Ira Glass is a rock star. So say Sydneysiders, who queued around the block to get in to the sold out event at the Sydney Festival last night. A second show immediately afterwards assuaged all those who missed out in the first ticket-buying frenzy. I couldn’t help beaming as I surveyed the crowd, all of whom were here to see not some pop star with an album to spruik but this unassuming, nasally-sounding guy who does radio. Radio!
Glass, host of American public radio show This American Life, was here to present an evening of ‘Reinventing Radio’. But host Fenella Kernebone guessed aloud when introducing Glass that the audience would be significantly made up of film, television, radio and other media industry, which was probably spot on. Glass’s stock in trade is storytelling, and the nuggets of wisdom he had to impart, sprinkled with humour and stories of his own, were applicable across a range of media, particularly documentary.
Even in his neatly pressed shirt and tie, something in Glass’s demeanour manages to make him look scruffy. Coupled with his chatty style and a liberal peppering of his speech with ‘like’, the uninitiated may have been wondering who this guy was, but his genuine excitement about the stories he tells and his rapid take down of a CNN special on an aircraft carrier should have won over any newbies quickly.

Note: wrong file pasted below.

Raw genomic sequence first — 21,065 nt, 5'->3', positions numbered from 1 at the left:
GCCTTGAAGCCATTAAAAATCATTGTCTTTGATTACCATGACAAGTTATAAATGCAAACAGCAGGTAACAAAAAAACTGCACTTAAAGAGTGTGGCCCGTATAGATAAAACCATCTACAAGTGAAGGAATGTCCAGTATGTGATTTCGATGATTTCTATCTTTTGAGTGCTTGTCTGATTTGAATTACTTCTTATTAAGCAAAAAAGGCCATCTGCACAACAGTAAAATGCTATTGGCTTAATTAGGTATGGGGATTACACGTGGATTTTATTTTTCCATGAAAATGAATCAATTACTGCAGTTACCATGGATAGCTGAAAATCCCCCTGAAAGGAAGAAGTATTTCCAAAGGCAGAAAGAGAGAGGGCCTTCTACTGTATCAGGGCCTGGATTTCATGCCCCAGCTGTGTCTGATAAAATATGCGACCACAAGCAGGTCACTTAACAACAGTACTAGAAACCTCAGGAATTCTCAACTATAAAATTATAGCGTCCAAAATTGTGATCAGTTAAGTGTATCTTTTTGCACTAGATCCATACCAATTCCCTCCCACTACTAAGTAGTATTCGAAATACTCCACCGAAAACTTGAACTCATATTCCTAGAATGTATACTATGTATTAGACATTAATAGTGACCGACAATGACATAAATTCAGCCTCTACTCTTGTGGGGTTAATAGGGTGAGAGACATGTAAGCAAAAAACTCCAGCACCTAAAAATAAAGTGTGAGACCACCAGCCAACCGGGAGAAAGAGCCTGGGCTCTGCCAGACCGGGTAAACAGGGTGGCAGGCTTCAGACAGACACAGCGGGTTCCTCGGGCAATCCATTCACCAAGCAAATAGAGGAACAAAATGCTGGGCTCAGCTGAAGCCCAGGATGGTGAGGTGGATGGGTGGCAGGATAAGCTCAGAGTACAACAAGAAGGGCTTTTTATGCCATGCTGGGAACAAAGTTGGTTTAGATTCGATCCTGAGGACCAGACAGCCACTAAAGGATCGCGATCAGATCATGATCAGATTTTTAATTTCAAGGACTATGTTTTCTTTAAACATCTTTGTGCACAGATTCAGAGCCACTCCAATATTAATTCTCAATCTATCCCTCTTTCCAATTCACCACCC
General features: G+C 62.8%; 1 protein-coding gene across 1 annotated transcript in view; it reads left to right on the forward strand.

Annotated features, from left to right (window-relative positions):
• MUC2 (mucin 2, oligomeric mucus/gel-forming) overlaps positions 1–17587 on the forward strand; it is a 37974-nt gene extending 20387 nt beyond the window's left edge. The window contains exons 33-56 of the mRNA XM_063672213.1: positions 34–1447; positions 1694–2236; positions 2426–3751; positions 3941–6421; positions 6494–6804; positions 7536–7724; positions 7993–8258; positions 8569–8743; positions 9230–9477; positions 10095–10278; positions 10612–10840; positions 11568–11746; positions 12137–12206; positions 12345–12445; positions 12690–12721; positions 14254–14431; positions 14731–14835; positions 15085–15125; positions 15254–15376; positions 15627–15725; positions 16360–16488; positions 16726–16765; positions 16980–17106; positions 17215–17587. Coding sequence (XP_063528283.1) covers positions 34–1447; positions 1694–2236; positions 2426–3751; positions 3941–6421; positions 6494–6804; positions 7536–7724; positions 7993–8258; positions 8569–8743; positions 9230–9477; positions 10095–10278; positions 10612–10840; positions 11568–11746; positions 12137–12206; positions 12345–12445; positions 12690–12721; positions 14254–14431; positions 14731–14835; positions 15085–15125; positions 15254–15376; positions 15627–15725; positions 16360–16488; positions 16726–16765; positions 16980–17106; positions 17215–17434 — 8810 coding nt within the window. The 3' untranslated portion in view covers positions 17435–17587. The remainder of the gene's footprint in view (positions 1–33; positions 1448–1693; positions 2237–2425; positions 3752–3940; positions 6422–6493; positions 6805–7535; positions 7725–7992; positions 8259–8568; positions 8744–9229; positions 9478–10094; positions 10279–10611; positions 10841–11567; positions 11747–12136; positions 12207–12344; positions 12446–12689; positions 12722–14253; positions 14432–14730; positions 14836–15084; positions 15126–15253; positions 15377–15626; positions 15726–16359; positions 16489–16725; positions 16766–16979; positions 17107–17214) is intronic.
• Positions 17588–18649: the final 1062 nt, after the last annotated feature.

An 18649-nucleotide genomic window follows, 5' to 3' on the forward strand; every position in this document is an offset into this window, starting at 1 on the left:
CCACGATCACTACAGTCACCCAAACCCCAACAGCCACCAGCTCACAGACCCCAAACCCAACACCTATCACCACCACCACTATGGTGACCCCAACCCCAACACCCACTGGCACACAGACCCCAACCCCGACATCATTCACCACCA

The storytelling principles he imparts are simple, but vital. He pointed out that a good story is essentially a series of actions, followed by a thought that rounds them out. (There was also a hilarious moment when he reenacted his astonishment at discovering that he didn’t invent this technique, and that it had in fact been around since BC). He noted that radio is different from other media forms in that generally the point is explained, but explicit or otherwise, a good story will have the ‘thought’ moments where the actions take on meaning.
Another point that resonated was his complaint that the mainstream journalism media seems unable to let the funny and the unfunny mix in the same story. One of the strengths of This American Life, and I would argue good documentary, is to let humour creep in throughout, without the story having to be specifically ‘humorous’. So there were tidbits aplenty to be had by anyone interested in documentary storytelling, but I’d also love to see the same format of show presented by a documentary filmmaker. Errol Morris playing clips from his films perhaps? (And if anyone caught the name of the app Glass was using to play his audio, let me know!)
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Acclaimed filmmaker Ken Burns’ provocative documentary is a “devastating portrait of contemporary social inequality" - The New Yorker.
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